Philosophy Lite: Jesus gave his life for yours
April 20, 2011 at midnight
Updated April 21, 2011 at 11:22 p.m.
By Raymond Smith
As Jesus celebrated the Passover with His disciples that night, he gave them instructions on how to keep alive the remembrance of His death and resurrection. And since that day, Christians worldwide celebrate the taking of what we now call Communion or the Eucharist - the loaf symbolizing His body and the wine, His blood. God's method of salvation had to be of such compelling interest that it would grip the lives of people down through the ages. He often does the spectacular in order to get our attention and burn ideas into our memory. What an awesome plan: His life for mine. His life for yours. As Watson Goodman has said, "Who am I that a King would die in my place."
While there was no specific instruction to celebrate Christmas or Easter, we see no reason why these events should not be observed. We do not know the time of Jesus' birth, but we certainly know the time of His death because it is so closely identified with the Jewish Passover. And what a coincidence that His resurrection should occur at a season of renewal and rebirth. Martin Luther said that the Lord has written the promise of the resurrection, not in books alone, but in every leaf in springtime.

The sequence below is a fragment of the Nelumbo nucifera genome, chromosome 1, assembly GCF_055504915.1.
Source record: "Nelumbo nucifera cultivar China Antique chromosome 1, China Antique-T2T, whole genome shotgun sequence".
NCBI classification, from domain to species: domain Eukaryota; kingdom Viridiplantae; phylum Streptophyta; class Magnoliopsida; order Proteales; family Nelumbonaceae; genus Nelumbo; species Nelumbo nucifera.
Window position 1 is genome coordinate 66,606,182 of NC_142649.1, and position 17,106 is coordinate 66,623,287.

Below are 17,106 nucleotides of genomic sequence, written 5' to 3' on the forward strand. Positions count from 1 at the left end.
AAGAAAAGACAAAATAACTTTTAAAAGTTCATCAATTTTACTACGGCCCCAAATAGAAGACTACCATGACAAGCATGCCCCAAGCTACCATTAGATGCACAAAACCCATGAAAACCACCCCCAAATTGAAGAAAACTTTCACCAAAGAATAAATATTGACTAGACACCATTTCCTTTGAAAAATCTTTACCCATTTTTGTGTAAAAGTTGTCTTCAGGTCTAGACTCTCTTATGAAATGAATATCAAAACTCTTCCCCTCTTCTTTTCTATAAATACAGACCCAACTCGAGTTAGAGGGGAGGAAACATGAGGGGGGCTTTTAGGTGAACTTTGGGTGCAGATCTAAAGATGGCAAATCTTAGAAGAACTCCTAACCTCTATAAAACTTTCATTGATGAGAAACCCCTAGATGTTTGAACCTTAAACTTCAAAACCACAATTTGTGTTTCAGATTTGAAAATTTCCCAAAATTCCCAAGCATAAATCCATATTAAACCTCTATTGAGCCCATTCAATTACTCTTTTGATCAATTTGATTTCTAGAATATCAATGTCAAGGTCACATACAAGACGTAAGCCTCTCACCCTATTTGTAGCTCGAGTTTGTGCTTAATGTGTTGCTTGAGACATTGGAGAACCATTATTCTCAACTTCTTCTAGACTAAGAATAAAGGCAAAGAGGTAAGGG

Jesus' resurrection sends the message that we too shall not die, but live. Though the body dies, our soul continues without interruption. The symbol is often given as that of a butterfly. Formerly a larva, at the appointed time, it bursts forth as a beautiful butterfly. Hospice of South Texas will celebrate the release of many live butterflies on Sunday, May 15, from 2 to 5 p.m., at their headquarters at 605 E. Locust St. in Victoria.
In I Corinthians 15:42-50, the resurrection body is described in four ways:
1. It is incorruptible.
2. It is glorious.
3. It is powerful.
4. It is spiritual in nature - not a spirit instead of a body, but a spiritual body.
Elton Trueblood, in his Philosophy of Religion, said: "Immortality may have many meanings, but there is only one worth discussing, the survival of personal individuality after the shock of physical death. What so disturbs us, making death a part of the problem of evil, is the waste, which the destruction of personality would be entail if it is as final as it appears to be. Personality is the most precious manifestation of reality known in the world, being infinitely superior to things or abstractions."
Man was created to be immortal. Everything in this universe centers around man, and yet some have such a low opinion of themselves that they waste their lives in vain pursuits and debauchery.
Jesus said, "I am the resurrection, and the life: he that believeth in me, though he were dead, yet shall he live: And whosoever liveth and believeth in me shall never die. Believest thou this?" This piercing question confronts us all - what will you do with Jesus?
Raymond F. Smith is a deacon at Fellowship Bible Church in Victoria and president of Strong Families of Victoria.